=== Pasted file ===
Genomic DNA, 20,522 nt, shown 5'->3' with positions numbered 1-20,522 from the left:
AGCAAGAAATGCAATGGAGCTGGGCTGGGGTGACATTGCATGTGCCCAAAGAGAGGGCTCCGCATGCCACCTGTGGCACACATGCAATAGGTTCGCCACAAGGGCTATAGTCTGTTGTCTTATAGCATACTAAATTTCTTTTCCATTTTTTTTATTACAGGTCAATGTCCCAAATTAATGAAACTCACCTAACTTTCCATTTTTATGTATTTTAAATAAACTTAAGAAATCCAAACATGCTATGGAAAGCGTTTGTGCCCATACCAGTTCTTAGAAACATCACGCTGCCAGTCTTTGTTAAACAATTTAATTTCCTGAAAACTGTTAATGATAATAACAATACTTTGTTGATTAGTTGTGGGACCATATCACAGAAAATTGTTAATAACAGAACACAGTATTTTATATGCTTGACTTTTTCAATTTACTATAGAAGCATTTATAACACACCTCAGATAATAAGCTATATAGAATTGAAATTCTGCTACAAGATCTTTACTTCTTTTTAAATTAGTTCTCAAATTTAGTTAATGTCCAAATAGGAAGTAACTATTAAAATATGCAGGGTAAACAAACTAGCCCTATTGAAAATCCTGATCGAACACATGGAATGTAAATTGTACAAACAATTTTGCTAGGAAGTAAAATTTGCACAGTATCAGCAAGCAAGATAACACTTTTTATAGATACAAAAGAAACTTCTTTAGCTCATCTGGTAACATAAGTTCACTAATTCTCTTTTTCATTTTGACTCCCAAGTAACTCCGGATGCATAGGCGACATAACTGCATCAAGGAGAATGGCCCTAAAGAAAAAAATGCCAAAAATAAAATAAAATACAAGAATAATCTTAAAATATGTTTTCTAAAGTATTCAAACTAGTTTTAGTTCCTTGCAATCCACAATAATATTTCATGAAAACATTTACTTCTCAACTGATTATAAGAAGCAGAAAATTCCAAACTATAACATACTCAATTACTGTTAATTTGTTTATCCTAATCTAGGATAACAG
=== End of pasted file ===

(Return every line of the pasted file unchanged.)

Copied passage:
Genomic DNA, 20,522 nt, shown 5'->3' with positions numbered 1-20,522 from the left:
AGCAAGAAATGCAATGGAGCTGGGCTGGGGTGACATTGCATGTGCCCAAAGAGAGGGCTCCGCATGCCACCTGTGGCACACATGCAATAGGTTCGCCACAAGGGCTATAGTCTGTTGTCTTATAGCATACTAAATTTCTTTTCCATTTTTTTTATTACAGGTCAATGTCCCAAATTAATGAAACTCACCTAACTTTCCATTTTTATGTATTTTAAATAAACTTAAGAAATCCAAACATGCTATGGAAAGCGTTTGTGCCCATACCAGTTCTTAGAAACATCACGCTGCCAGTCTTTGTTAAACAATTTAATTTCCTGAAAACTGTTAATGATAATAACAATACTTTGTTGATTAGTTGTGGGACCATATCACAGAAAATTGTTAATAACAGAACACAGTATTTTATATGCTTGACTTTTTCAATTTACTATAGAAGCATTTATAACACACCTCAGATAATAAGCTATATAGAATTGAAATTCTGCTACAAGATCTTTACTTCTTTTTAAATTAGTTCTCAAATTTAGTTAATGTCCAAATAGGAAGTAACTATTAAAATATGCAGGGTAAACAAACTAGCCCTATTGAAAATCCTGATCGAACACATGGAATGTAAATTGTACAAACAATTTTGCTAGGAAGTAAAATTTGCACAGTATCAGCAAGCAAGATAACACTTTTTATAGATACAAAAGAAACTTCTTTAGCTCATCTGGTAACATAAGTTCACTAATTCTCTTTTTCATTTTGACTCCCAAGTAACTCCGGATGCATAGGCGACATAACTGCATCAAGGAGAATGGCCCTAAAGAAAAAAATGCCAAAAATAAAATAAAATACAAGAATAATCTTAAAATATGTTTTCTAAAGTATTCAAACTAGTTTTAGTTCCTTGCAATCCACAATAATATTTCATGAAAACATTTACTTCTCAACTGATTATAAGAAGCAGAAAATTCCAAACTATAACATACTCAATTACTGTTAATTTGTTTATCCTAATCTAGGATAACAG